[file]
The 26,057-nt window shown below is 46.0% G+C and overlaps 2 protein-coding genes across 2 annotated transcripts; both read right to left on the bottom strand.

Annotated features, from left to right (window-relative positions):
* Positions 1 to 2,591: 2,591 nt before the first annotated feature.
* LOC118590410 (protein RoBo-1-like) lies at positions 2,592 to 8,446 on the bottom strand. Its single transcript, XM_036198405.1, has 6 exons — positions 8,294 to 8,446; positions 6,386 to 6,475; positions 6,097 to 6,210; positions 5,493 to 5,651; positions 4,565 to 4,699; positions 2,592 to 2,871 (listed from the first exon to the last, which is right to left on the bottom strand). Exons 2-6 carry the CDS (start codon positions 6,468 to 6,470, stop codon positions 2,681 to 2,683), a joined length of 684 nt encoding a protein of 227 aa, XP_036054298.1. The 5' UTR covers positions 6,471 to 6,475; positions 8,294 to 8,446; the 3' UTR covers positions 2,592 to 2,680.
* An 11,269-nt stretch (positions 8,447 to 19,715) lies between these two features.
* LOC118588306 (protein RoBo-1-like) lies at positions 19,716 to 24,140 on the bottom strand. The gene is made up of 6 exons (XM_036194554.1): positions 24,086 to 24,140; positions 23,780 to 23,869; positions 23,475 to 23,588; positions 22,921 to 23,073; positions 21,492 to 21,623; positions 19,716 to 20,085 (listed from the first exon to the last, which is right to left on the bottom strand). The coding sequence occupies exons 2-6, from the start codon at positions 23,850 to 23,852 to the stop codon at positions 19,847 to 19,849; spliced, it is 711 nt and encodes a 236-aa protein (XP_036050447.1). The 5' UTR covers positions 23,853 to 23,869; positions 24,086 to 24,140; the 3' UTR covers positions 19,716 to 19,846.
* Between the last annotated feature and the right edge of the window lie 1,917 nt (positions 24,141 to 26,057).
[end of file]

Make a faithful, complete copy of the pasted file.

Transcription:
The 26,057-nt window shown below is 46.0% G+C and overlaps 2 protein-coding genes across 2 annotated transcripts; both read right to left on the bottom strand.

Annotated features, from left to right (window-relative positions):
* Positions 1 to 2,591: 2,591 nt before the first annotated feature.
* LOC118590410 (protein RoBo-1-like) lies at positions 2,592 to 8,446 on the bottom strand. Its single transcript, XM_036198405.1, has 6 exons — positions 8,294 to 8,446; positions 6,386 to 6,475; positions 6,097 to 6,210; positions 5,493 to 5,651; positions 4,565 to 4,699; positions 2,592 to 2,871 (listed from the first exon to the last, which is right to left on the bottom strand). Exons 2-6 carry the CDS (start codon positions 6,468 to 6,470, stop codon positions 2,681 to 2,683), a joined length of 684 nt encoding a protein of 227 aa, XP_036054298.1. The 5' UTR covers positions 6,471 to 6,475; positions 8,294 to 8,446; the 3' UTR covers positions 2,592 to 2,680.
* An 11,269-nt stretch (positions 8,447 to 19,715) lies between these two features.
* LOC118588306 (protein RoBo-1-like) lies at positions 19,716 to 24,140 on the bottom strand. The gene is made up of 6 exons (XM_036194554.1): positions 24,086 to 24,140; positions 23,780 to 23,869; positions 23,475 to 23,588; positions 22,921 to 23,073; positions 21,492 to 21,623; positions 19,716 to 20,085 (listed from the first exon to the last, which is right to left on the bottom strand). The coding sequence occupies exons 2-6, from the start codon at positions 23,850 to 23,852 to the stop codon at positions 19,847 to 19,849; spliced, it is 711 nt and encodes a 236-aa protein (XP_036050447.1). The 5' UTR covers positions 23,853 to 23,869; positions 24,086 to 24,140; the 3' UTR covers positions 19,716 to 19,846.
* Between the last annotated feature and the right edge of the window lie 1,917 nt (positions 24,141 to 26,057).